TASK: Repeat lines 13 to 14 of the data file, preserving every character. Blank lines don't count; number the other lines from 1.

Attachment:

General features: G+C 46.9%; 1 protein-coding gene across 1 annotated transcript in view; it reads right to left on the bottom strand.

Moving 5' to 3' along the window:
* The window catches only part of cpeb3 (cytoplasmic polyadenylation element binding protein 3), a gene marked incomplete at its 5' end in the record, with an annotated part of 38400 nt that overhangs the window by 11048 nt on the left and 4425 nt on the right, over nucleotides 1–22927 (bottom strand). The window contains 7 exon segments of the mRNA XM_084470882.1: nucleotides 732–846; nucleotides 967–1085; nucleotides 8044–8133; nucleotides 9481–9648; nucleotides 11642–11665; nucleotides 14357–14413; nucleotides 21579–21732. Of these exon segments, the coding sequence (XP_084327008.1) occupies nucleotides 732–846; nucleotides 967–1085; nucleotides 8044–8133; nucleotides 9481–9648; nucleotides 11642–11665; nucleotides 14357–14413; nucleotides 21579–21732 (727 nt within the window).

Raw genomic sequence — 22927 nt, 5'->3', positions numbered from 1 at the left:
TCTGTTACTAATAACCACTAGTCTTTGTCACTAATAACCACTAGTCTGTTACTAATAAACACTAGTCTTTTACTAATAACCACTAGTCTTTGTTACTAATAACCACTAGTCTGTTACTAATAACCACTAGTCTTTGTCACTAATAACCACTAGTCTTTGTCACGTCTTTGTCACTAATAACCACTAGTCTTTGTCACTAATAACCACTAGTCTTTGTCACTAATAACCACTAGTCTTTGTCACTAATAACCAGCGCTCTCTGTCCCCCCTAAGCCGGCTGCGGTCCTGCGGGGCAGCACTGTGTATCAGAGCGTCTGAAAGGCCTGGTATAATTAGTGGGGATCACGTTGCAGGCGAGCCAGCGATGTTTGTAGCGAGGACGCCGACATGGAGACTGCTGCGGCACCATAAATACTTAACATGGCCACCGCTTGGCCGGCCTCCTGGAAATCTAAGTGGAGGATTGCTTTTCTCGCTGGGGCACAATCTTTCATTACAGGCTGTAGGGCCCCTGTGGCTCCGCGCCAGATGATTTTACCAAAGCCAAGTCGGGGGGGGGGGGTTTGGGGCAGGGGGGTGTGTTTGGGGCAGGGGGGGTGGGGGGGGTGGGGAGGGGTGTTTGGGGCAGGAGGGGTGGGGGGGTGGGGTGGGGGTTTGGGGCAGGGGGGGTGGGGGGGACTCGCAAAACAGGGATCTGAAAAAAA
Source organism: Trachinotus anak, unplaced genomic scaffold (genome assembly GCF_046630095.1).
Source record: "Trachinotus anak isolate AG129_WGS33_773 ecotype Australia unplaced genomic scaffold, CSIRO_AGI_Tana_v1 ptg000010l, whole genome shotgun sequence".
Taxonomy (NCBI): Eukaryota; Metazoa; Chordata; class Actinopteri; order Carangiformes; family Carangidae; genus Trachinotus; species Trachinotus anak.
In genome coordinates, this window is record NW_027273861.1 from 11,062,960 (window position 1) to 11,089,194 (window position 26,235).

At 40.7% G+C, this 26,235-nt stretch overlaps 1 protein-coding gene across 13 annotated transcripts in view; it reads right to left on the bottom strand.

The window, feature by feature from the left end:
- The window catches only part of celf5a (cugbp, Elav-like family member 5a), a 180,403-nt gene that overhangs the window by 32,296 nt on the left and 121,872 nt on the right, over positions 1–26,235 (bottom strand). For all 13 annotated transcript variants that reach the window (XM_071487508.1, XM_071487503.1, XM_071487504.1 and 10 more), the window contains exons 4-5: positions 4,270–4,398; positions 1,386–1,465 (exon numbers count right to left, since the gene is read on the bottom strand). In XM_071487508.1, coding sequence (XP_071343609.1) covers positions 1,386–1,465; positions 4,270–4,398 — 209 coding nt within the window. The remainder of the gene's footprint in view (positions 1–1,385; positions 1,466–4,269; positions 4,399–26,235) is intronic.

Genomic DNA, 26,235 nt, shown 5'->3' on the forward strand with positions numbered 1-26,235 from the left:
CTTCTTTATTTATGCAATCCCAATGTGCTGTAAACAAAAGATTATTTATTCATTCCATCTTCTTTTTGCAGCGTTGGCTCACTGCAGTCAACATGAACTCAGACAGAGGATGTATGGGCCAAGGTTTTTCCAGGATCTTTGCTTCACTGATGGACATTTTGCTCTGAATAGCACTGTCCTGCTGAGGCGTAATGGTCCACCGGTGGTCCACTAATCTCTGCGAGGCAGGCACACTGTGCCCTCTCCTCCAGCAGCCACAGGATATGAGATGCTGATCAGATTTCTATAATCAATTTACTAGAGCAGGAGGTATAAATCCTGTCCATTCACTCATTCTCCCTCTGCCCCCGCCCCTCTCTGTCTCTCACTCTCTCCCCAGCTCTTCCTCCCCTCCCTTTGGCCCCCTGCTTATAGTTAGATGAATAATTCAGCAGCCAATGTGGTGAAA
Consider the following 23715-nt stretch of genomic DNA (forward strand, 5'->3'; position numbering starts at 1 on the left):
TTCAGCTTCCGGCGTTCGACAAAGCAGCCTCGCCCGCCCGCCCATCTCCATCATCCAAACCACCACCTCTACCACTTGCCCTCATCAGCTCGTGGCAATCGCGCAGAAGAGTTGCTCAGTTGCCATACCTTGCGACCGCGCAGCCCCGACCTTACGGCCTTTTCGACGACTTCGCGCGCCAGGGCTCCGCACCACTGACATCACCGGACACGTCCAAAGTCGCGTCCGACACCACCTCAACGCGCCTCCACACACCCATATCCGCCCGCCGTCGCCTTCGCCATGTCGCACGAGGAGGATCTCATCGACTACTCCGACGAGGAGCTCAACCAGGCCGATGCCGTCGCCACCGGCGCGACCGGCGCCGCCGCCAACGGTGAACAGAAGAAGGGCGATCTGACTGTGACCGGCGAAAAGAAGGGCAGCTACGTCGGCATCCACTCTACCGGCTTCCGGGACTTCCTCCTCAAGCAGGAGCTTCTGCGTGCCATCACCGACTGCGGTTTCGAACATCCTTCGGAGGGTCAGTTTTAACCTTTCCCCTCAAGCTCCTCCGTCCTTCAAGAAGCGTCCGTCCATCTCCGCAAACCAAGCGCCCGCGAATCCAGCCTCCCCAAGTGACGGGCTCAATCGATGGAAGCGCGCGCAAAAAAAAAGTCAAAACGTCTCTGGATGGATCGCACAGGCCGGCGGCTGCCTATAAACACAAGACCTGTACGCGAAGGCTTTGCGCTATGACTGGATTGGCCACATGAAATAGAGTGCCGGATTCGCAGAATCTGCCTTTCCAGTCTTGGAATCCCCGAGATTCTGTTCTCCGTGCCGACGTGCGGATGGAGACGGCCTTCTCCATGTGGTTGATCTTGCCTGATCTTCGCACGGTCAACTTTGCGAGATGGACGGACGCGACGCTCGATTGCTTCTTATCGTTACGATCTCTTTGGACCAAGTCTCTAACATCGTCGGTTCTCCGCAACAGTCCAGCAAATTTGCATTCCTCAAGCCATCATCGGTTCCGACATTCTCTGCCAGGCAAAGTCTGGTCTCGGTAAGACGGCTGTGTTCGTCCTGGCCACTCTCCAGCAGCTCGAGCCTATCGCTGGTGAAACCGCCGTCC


Genomic DNA, 26,235 nt, shown 5'->3' on the forward strand with positions numbered 1-26,235 from the left:
CTTCTTTATTTATGCAATCCCAATGTGCTGTAAACAAAAGATTATTTATTCATTCCATCTTCTTTTTGCAGCGTTGGCTCACTGCAGTCAACATGAACTCAGACAGAGGATGTATGGGCCAAGGTTTTTCCAGGATCTTTGCTTCACTGATGGACATTTTGCTCTGAATAGCACTGTCCTGCTGAGGCGTAATGGTCCACCGGTGGTCCACTAATCTCTGCGAGGCAGGCACACTGTGCCCTCTCCTCCAGCAGCCACAGGATATGAGATGCTGATCAGATTTCTATAATCAATTTACTAGAGCAGGAGGTATAAATCCTGTCCATTCACTCATTCTCCCTCTGCCCCCGCCCCTCTCTGTCTCTCACTCTCTCCCCAGCTCTTCCTCCCCTCCCTTTGGCCCCCTGCTTATAGTTAGATGAATAATTCAGCAGCCAATGTGGTGAAA